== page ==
Agreed, Robyn. I worked for a national AIDS organisation in Australia for a number of years and our letters were sometimes particularly interesting – ranging from red ballpoint bible verses decorating envelopes to an inventor in Taranaki who had constructed an electrical cure for HIV/AIDS. I liked Alice May Williams a lot – in her odd nobility and desire to communicate with well-regarded scientists as an equal. The Mt Wilson astronomers replied to her at least once, but I could not locate the letter. I also liked her self-belief while her life was unravelling around her… I really would like to know how her story developed and ended.
1) What are you reading at the moment
I am three quarters of a very enjoyable way through Peter Wells' new book 'The Hungry Heart: Journeys With William Colenso' which I'm betting will make a lit award winner next year. It is very good and a lovely production to boot with heft, weight, and texture. My late night long poem is James Merrill's 'The Changing Light At Sandover' strange book-length poem featuring seances where the great and near-great speak via ouija board. My current Simenon novel ( I am working my way through his 200 plus books) is 'The Little Man From Archangel'.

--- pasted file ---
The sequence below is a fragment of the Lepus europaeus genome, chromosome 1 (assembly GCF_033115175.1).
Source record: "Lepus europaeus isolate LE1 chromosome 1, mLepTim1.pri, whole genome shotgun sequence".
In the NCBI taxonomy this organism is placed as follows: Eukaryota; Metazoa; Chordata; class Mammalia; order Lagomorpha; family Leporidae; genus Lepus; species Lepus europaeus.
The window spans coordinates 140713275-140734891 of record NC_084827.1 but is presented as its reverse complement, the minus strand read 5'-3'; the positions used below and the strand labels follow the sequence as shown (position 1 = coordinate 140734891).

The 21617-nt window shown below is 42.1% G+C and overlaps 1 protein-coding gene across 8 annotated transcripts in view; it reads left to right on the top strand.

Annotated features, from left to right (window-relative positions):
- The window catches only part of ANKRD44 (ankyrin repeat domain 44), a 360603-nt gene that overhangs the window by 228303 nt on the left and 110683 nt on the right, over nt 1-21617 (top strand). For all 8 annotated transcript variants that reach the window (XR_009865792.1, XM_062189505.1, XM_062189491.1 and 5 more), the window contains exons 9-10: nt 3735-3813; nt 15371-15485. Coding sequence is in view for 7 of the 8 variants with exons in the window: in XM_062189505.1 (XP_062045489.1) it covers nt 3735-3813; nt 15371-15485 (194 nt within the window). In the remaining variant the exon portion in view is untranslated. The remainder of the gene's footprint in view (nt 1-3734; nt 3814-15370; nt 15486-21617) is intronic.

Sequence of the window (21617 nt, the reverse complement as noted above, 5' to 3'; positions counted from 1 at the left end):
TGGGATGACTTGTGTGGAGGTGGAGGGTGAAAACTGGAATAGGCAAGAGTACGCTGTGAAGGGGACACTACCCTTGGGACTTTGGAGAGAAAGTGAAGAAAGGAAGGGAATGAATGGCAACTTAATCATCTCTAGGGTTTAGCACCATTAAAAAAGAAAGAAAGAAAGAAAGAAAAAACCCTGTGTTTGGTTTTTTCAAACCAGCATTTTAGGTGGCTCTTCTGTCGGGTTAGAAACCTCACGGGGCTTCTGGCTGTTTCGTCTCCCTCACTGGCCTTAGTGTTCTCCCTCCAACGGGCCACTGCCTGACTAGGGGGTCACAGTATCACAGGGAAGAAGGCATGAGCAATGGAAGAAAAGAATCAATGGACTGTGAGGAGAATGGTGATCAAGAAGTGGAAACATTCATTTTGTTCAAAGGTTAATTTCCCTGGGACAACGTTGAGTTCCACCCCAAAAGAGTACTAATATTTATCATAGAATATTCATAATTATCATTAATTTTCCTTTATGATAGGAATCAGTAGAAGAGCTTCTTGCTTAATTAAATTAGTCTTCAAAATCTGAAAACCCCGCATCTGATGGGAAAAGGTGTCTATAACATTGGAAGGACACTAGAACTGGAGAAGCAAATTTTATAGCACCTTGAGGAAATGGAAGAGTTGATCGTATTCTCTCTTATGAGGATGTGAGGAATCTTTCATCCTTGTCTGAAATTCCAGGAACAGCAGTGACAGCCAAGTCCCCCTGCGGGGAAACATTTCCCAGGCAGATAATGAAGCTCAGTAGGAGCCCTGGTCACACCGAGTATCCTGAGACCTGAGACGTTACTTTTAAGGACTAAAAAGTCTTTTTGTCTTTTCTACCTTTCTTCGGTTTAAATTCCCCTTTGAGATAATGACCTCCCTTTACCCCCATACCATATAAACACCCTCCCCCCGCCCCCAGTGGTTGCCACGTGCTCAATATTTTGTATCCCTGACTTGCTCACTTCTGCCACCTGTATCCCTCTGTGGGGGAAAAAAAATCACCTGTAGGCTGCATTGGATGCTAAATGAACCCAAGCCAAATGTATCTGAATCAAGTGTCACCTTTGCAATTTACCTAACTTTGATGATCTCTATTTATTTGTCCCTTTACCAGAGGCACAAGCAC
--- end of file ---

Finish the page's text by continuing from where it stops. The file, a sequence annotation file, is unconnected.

2) As a child, what did you read under the covers?
I was an insomniac child. I just waited until every one else was asleep and had free-range over the house and kitchen cupboards and could turn the lights on without fear. As a ten year old I remember reading James Bond with erotic frisson.